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Samclem, I actually agree with you about the indexing element of cap gains treatment. I have no problem with some form of mild indexing even though it would make Schedule D more complicated, then tax any remaining gain as ordinary income. But the alternative of zeroing out the cap gains tax just to "simplify" the tax code is totally unacceptable and unfair IMHO. As for dividends, I have no problem with any so-called "double-taxation" because there are many other places in the tax code in which there is double-taxation. Why is only this type singled out as being so unfair?

Tax simplification and tax fairness do not necessarily go hand in hand. Whenever I hear some politician spout "simpler, flatter, fairer," I hear more BS and talking points and slogans than a real workable solution which may pit those goals against each other.
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Old 10-25-2011, 09:18 PM   #30
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It's estimated that compliance with the tax code costs 30 cents for each $ collected. A very simplified method for determining taxable income would presumably cut into this compliance cost (be it, IRS agents, CPA's, corporate tax lawyers...). So in theory it's possible to net more $ overall, while not lowering the gov'ts overall take.

But there are many other benefits:
1. To the extent that you believe in "dynamic scoring", there could be additional benefits by changing behavior -- i.e. gov't probably shouldn't be subsidizing large mortgage debt. It does nothing but distort what the market would be without the subsidy. Likewise, many charities are worthy. But should the fed gov't be subsidizing ballet or opera -- or should those that wish to see these low attended arts pay the full cost of the performance? I lean toward subsidize as little as possible and let the market decide what it wants, and in what quantity, and at what price.

2. To the extent that this greatly eliminates the power of Congress to dole out special favors, who knows how much benefit there could be. Eventually the exceptions would crawl back in, but for a while there would be much less reason to lobby.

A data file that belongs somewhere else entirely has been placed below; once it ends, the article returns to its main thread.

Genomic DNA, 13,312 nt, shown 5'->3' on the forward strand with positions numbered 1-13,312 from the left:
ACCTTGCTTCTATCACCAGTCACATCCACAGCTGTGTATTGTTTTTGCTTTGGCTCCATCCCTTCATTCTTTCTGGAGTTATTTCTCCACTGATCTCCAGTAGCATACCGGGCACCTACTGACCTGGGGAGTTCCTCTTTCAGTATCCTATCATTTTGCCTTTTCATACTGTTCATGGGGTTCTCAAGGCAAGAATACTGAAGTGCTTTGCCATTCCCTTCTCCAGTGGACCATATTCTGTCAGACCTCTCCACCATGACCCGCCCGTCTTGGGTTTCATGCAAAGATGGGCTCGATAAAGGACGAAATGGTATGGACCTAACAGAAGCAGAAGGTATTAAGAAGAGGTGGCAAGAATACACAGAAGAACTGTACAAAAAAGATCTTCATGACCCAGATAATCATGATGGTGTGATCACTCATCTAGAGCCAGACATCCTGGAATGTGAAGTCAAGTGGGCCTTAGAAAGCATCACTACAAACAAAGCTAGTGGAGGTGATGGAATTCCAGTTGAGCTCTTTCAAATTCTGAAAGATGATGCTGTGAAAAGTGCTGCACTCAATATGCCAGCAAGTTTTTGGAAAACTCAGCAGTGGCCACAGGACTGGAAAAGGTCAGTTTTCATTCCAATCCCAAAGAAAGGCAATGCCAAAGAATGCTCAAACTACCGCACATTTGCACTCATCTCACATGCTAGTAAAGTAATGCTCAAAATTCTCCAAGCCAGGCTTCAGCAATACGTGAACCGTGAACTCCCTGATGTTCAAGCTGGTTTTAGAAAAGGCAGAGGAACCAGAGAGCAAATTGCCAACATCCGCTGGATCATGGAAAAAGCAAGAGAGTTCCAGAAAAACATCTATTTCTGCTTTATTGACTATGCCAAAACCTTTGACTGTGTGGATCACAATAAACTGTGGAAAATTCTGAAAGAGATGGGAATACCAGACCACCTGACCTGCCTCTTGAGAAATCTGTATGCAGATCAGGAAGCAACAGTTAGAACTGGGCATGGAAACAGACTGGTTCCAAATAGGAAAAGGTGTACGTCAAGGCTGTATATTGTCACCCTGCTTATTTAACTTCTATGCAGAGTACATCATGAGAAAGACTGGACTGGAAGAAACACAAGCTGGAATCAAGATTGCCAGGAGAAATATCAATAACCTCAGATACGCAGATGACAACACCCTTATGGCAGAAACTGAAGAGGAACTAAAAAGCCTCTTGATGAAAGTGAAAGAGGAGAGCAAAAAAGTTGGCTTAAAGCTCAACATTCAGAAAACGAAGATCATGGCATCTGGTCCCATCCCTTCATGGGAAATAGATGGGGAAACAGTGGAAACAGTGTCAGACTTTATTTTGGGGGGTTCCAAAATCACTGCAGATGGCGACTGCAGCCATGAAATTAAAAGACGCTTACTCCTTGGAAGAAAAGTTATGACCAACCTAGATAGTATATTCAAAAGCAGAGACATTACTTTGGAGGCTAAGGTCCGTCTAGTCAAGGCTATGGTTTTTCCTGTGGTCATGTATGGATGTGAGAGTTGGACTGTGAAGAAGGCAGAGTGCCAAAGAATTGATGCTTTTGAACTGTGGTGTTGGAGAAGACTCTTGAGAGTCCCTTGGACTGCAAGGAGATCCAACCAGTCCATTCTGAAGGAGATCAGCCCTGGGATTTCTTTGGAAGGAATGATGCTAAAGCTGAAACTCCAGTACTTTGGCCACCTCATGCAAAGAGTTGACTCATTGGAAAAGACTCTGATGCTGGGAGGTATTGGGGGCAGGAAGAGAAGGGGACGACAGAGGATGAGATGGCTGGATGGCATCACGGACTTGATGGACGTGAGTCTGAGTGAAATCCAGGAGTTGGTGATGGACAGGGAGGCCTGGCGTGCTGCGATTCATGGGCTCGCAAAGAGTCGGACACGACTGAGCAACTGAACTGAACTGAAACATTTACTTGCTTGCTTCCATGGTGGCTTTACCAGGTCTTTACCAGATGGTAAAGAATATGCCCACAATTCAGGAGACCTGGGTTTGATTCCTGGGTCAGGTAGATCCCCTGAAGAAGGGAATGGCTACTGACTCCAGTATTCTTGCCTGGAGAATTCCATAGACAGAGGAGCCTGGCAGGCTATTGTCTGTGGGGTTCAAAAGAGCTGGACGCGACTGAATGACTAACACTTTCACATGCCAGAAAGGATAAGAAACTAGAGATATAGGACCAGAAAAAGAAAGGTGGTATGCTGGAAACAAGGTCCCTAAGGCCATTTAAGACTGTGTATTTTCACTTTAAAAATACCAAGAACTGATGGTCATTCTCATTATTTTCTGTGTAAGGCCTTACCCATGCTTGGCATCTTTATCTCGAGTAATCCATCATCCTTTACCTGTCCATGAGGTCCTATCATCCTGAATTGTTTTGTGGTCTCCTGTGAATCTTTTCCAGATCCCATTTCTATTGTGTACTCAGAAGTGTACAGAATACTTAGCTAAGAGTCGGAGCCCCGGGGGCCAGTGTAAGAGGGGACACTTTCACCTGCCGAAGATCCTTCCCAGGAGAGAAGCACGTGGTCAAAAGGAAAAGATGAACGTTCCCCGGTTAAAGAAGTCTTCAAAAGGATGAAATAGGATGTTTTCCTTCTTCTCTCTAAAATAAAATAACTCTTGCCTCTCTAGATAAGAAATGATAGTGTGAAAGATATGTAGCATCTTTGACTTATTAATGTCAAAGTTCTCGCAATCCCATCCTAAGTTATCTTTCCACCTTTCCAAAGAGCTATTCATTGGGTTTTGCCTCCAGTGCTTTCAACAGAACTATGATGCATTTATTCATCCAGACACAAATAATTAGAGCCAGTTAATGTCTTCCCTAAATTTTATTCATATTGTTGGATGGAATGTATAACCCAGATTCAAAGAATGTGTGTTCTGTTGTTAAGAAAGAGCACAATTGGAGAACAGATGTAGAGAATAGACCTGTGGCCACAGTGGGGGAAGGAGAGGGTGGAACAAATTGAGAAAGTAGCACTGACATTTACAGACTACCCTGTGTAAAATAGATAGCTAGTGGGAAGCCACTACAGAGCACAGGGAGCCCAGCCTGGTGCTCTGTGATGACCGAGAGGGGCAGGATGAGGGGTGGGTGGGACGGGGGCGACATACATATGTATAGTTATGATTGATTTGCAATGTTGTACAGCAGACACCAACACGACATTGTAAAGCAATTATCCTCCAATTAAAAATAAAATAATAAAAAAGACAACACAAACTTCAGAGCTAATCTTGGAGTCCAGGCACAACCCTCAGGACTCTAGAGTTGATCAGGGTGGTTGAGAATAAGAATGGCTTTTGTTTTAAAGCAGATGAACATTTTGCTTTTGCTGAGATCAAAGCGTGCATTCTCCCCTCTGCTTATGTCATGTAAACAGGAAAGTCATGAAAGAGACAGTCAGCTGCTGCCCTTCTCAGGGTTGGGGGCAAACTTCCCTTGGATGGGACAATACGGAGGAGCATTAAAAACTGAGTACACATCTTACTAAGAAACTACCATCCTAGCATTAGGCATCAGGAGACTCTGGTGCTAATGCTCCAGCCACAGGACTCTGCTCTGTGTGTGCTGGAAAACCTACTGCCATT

Since 50% of the people end up paying no fed income tax, and there are many that file a 1040EZ or a less complex 1040, I don't see an impetus for change. ...at least not one remotely big enough to combat all the vested interests in the status quo.
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Old 10-25-2011, 09:57 PM   #31
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In and of itself, a flat tax isn't any simpler than the current system, right? That is, the returns could involve exactly the same 1040 forms, schedule A's, schedule C's, etc., but in that last step, everyone multiplies their AGI by the same percentage.

I realize that many flat-tax proposals would also involve other simplifications. I'm guessing that "flat-tax" has come to mean "flat and simplified" in the same way that "fixed income" often means "fixed and low income."
i apologize for the fact that i haven't contributed for a while.

here's robert reich's concise article:

The flat tax fraud - CSMonitor.com

best to all...
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Old 10-25-2011, 10:39 PM   #32
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i apologize for the fact that i haven't contributed for a while.

here's robert reich's concise article:

The flat tax fraud - CSMonitor.com

best to all...
Great article. Thanks for the link and looking forward to seeing you post more.
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Old 10-26-2011, 12:40 AM   #33
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I've stopped reading most articles about a "flat tax". It's rare that I have taken such an atitude. IF a Federal Income flat tax ever gets implemented, I expect it will be about 1/2 to 2/3rds as convoluted as our present tax system. Then it will be modified over a few years to become just as convoluted. And I will probably get screwed by it.

It's the "devil you know, versus the devil you don't know" story. I'll stick with the present devil, thank you.
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Old 10-26-2011, 09:15 AM   #34
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I'm really surprised nobody has ever talked about scrapping the entire tax code as it relates to individuals and implementing a national real estate tax.

I can't think of any negatives in having a national real estate tax, but here are some positive points:

  • Everyone pays some tax, except for the homeless. Even renters would have this tax built into the rent they pay to the landlord.